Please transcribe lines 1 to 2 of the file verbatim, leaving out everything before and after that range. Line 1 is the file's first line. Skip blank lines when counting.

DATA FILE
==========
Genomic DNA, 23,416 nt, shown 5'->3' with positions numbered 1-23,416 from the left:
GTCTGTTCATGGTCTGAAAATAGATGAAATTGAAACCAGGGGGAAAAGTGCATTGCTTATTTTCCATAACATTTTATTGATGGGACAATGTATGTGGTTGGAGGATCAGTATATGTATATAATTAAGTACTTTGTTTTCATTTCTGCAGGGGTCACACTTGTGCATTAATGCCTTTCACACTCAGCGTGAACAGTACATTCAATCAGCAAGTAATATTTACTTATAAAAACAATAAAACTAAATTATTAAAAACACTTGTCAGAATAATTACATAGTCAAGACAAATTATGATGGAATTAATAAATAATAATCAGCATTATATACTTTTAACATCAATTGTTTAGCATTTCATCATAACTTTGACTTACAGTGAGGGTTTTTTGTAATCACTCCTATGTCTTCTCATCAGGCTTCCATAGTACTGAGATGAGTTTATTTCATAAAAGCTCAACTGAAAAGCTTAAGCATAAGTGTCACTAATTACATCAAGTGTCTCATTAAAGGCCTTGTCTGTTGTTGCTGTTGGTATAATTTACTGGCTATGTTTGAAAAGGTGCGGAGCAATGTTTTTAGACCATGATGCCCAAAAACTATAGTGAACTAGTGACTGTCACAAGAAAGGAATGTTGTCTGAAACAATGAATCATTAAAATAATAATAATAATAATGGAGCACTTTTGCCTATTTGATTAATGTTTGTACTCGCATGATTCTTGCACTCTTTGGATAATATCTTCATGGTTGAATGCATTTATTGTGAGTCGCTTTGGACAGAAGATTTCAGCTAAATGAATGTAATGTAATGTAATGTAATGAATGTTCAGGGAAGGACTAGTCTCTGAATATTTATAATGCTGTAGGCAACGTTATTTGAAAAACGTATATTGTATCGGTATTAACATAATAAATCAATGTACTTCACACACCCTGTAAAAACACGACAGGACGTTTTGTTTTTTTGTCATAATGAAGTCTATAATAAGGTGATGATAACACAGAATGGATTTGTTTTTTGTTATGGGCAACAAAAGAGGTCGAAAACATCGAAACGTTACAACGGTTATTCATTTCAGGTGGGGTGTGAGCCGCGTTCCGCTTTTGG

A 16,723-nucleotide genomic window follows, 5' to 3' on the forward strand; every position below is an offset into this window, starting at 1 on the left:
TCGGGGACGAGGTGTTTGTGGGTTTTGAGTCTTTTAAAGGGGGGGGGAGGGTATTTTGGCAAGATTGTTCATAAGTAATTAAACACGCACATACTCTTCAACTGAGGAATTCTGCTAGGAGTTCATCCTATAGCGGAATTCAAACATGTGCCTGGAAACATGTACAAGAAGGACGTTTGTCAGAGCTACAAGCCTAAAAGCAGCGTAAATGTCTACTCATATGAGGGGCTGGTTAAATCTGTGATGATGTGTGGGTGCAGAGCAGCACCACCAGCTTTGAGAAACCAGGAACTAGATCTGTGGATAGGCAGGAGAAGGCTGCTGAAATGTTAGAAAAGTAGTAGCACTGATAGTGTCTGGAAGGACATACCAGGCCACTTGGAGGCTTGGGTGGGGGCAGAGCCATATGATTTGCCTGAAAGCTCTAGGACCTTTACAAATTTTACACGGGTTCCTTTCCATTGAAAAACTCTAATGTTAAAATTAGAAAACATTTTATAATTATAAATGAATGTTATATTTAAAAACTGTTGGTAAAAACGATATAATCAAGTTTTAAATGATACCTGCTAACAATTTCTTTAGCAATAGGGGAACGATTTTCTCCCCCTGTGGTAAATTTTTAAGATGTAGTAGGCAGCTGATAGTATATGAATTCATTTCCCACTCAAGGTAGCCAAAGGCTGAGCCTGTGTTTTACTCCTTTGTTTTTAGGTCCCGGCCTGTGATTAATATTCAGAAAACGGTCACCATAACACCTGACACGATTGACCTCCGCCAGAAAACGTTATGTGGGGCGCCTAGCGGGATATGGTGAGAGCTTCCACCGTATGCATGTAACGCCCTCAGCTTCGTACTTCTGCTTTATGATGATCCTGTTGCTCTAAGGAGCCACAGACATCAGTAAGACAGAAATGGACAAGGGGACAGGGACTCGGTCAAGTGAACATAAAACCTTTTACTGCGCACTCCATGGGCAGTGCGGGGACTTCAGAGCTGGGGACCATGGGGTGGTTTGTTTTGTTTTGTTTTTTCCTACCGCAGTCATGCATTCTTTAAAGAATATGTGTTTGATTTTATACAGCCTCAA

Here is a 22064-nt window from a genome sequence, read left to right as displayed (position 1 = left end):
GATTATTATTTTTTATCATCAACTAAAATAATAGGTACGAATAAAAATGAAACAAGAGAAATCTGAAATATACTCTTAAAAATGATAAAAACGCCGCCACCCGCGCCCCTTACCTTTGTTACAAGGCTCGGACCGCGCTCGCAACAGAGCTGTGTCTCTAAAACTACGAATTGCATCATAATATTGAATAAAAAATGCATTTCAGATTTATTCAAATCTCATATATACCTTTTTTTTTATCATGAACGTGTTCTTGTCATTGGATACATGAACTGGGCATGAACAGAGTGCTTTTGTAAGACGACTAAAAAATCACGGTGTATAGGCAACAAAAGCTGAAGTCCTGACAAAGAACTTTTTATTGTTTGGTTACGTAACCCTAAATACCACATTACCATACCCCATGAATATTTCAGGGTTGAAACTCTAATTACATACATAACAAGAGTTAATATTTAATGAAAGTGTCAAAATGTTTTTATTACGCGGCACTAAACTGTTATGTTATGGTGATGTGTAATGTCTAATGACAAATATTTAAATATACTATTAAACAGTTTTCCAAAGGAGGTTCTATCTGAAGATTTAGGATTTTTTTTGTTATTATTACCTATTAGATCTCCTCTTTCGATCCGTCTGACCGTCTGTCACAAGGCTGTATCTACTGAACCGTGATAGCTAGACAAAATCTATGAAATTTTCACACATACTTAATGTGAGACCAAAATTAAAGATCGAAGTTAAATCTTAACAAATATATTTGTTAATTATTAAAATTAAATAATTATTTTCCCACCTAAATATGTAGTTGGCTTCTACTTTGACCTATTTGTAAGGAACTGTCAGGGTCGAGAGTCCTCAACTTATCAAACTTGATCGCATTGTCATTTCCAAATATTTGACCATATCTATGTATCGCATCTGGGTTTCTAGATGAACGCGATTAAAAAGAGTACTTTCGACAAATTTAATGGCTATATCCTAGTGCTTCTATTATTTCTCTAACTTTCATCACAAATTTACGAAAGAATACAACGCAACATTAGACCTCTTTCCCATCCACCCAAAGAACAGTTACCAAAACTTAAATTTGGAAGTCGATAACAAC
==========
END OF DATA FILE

Genomic DNA, 23,416 nt, shown 5'->3' with positions numbered 1-23,416 from the left:
GTCTGTTCATGGTCTGAAAATAGATGAAATTGAAACCAGGGGGAAAAGTGCATTGCTTATTTTCCATAACATTTTATTGATGGGACAATGTATGTGGTTGGAGGATCAGTATATGTATATAATTAAGTACTTTGTTTTCATTTCTGCAGGGGTCACACTTGTGCATTAATGCCTTTCACACTCAGCGTGAACAGTACATTCAATCAGCAAGTAATATTTACTTATAAAAACAATAAAACTAAATTATTAAAAACACTTGTCAGAATAATTACATAGTCAAGACAAATTATGATGGAATTAATAAATAATAATCAGCATTATATACTTTTAACATCAATTGTTTAGCATTTCATCATAACTTTGACTTACAGTGAGGGTTTTTTGTAATCACTCCTATGTCTTCTCATCAGGCTTCCATAGTACTGAGATGAGTTTATTTCATAAAAGCTCAACTGAAAAGCTTAAGCATAAGTGTCACTAATTACATCAAGTGTCTCATTAAAGGCCTTGTCTGTTGTTGCTGTTGGTATAATTTACTGGCTATGTTTGAAAAGGTGCGGAGCAATGTTTTTAGACCATGATGCCCAAAAACTATAGTGAACTAGTGACTGTCACAAGAAAGGAATGTTGTCTGAAACAATGAATCATTAAAATAATAATAATAATAATGGAGCACTTTTGCCTATTTGATTAATGTTTGTACTCGCATGATTCTTGCACTCTTTGGATAATATCTTCATGGTTGAATGCATTTATTGTGAGTCGCTTTGGACAGAAGATTTCAGCTAAATGAATGTAATGTAATGTAATGTAATGAATGTTCAGGGAAGGACTAGTCTCTGAATATTTATAATGCTGTAGGCAACGTTATTTGAAAAACGTATATTGTATCGGTATTAACATAATAAATCAATGTACTTCACACACCCTGTAAAAACACGACAGGACGTTTTGTTTTTTTGTCATAATGAAGTCTATAATAAGGTGATGATAACACAGAATGGATTTGTTTTTTGTTATGGGCAACAAAAGAGGTCGAAAACATCGAAACGTTACAACGGTTATTCATTTCAGGTGGGGTGTGAGCCGCGTTCCGCTTTTGG